Medical Billing and Coding in Delaware

91% of Delaware’s residents have at least some health coverage. That puts the state #3 in the nation. It’s a statistic to be proud of. And who is it who sees that insurance carriers are correctly billed, and gives Delaware’s patients a little more peace of mind? It’s Delaware’s medical billing and coding specialists!

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Medical billing and coding is a much more complex and skilled profession than it might at first appear. Medical billing and coding specialists master a huge amount of material, including, but by no means limited to, the vast coding systems of the ICD-9-CM (or International Classification of Diseases) and the CPT-4. Medical coders must also be familiar with compliance policies and privacy laws. In order to read descriptions of medical procedures and correctly assign codes, they must have a working knowledge of anatomy, disease pathology, and pharmacology. Knowledge of software programs used for coding is also a must. Some medical billing and coding specialists earn advanced certifications in particular branches of medical knowledge so that they can read and understand medical documentation for reconstructive surgery, for example, or chiropractic work.

If you have at least a high school education, you can begin training for a degree in medical billing and coding.

Medical Billing and Coding Training in Delaware

Delaware does not license medical billing and coding specialists, but does require medical coders who work in certain settings to provide information to verify their trustworthiness. In the interest of public safety, all employees of healthcare facilities must provide service letters from past employers and submit to background checks which include child and adult abuse registry checks.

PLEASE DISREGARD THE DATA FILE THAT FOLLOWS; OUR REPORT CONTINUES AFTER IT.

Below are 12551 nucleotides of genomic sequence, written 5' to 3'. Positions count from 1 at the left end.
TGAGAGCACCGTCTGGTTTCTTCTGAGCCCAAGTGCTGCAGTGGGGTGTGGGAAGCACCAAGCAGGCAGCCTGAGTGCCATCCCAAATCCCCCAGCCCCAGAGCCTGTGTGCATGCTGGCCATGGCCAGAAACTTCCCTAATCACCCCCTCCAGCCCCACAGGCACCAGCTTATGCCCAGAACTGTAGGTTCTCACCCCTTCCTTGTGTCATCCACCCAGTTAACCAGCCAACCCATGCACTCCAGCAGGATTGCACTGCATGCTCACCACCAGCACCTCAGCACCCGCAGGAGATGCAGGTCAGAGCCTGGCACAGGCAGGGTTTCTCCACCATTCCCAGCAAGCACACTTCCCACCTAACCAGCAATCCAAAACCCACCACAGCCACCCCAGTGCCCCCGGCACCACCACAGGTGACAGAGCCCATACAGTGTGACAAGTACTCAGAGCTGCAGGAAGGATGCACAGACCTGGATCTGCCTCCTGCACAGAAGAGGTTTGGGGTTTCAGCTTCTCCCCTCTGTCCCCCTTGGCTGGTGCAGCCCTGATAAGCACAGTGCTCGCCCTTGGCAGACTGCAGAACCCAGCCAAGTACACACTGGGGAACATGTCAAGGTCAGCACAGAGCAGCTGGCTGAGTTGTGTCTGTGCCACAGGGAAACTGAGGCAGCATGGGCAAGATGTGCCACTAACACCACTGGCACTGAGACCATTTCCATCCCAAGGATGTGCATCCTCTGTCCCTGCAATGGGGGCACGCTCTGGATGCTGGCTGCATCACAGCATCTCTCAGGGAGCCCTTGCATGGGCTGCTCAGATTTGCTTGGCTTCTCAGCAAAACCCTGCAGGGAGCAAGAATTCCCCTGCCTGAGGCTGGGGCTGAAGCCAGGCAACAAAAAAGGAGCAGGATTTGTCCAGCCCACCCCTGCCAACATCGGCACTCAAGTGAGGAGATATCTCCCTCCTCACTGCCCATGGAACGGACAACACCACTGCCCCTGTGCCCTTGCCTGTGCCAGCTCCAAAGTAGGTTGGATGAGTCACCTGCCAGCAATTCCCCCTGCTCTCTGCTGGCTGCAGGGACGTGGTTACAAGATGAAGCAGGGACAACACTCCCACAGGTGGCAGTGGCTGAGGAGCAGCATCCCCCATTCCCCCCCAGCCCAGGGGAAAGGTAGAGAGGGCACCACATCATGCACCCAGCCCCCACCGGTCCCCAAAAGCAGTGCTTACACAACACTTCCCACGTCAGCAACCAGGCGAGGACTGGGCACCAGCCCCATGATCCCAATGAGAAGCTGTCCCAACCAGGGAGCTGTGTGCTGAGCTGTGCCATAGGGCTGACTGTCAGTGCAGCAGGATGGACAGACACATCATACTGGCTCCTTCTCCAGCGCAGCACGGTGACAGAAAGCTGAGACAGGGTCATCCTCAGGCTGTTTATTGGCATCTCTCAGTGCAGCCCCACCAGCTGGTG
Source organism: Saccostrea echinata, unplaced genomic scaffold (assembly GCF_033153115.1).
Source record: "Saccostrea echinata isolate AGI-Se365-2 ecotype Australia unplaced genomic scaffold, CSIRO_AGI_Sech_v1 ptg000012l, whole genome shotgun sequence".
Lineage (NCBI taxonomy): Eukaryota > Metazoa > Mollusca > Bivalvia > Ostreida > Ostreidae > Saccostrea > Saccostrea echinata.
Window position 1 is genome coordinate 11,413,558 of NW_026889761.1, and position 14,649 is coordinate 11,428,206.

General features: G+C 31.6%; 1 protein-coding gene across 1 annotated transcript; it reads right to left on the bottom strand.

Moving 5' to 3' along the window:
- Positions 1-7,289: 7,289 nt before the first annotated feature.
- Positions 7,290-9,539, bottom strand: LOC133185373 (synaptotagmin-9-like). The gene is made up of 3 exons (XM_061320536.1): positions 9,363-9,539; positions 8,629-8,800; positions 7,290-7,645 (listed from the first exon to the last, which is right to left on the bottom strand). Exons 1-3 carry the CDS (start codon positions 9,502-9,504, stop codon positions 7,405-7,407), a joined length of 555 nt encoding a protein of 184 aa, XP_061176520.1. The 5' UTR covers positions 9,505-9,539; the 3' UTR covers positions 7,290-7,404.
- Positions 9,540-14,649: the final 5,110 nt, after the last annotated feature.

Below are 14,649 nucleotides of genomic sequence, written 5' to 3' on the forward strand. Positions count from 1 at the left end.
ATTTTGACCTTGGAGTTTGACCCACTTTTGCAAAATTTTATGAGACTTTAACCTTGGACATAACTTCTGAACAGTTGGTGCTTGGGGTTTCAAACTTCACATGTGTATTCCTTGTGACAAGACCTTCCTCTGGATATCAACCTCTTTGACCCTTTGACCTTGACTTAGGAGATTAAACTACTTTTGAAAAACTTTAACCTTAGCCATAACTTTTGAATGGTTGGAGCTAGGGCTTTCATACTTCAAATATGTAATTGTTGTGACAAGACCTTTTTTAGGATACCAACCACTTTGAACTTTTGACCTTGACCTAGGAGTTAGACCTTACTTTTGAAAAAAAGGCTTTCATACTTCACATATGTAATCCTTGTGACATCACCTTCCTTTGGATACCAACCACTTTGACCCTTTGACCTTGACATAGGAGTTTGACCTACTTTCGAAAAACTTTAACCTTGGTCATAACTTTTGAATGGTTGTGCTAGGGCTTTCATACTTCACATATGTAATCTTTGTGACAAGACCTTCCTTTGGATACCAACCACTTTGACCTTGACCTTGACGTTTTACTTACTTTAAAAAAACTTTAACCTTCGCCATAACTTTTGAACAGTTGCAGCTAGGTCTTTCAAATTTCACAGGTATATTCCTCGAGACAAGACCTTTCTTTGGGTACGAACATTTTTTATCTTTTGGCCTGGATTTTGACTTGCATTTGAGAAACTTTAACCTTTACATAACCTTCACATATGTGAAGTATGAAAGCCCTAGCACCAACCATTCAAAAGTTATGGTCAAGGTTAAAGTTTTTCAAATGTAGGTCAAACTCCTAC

Other job requirements are set by the employer. Employers ask for a range of skills, including thorough knowledge of coding taxonomies. General education is valued; employers may ask for completion of a medical billing and coding training program at the associate’s level. Hospitals will generally also ask for certification. The two main certifying agencies are AACP and AHIMA.

Depending on the position, Delaware employers may specify credentialing specifically through AHIMA. AHIMA offers several certifications. The more comprehensive health information technology certifications, RHIT and RHIA, require a degree from an accredited institution. One can take the CCA (Certified Coding Associate) or CCS (Certified Coding Specialist) exams with only a high school diploma, but AHIMA does strongly recommend experience and education first! Only about 50% of test takers pass the CCS on their first try. With the CCA, the figure approaches 65%.

Delaware Medical Billing and Coding Salary and Job Outlook

A career in medical billing and coding offers good advancement potential. A credential, particular one at the certificate level, will not be an immediate ticket to a lucrative career, but those who prove themselves in the field can expect very good salaries down the road. The AAPC, drawing from a 2009 salary survey of over 10,000 coding experts, reports that highly qualified coders have proved recession-proof, with an average salary increase of 4% over 2008, and that those with more advanced designations were doing better than those with lower ones.

What does a medical billing and coding specialist make in Delaware? The AAPC reports an average salary of $48,000, noting that nationwide salary varied a good deal based on years on the job as well as credentialing. The Bureau of Labor Statistics combines statistics for billing and coding experts with those for other medical records and health information technicians and reports a somewhat lower figure. They note that health and information technicians in the Wilmington area enjoy higher salaries ($34,610 a year) than those in the nonmetropolitan areas ($30,450).

Large employers for the health care sector in Delaware include Christiana Hospital in Newark, Nanticoke Memorial Hospital in Seaford and Kent General Hospital in Smyrna. These facilities are good places to research available job opportunities and though they are desirable places to work they can serve also as great resources to learn about qualifications for medical billing and coding careers.

There are many good things about a medical billing and coding career. Most medical coders work about 31 – 40 hours a week and enjoy benefits as well as salary. The AAPC indicates that most of their members have health insurance themselves!

The medical assisting programs in Delaware are also exciting and popular options for entry to the health care field and worth checking out.

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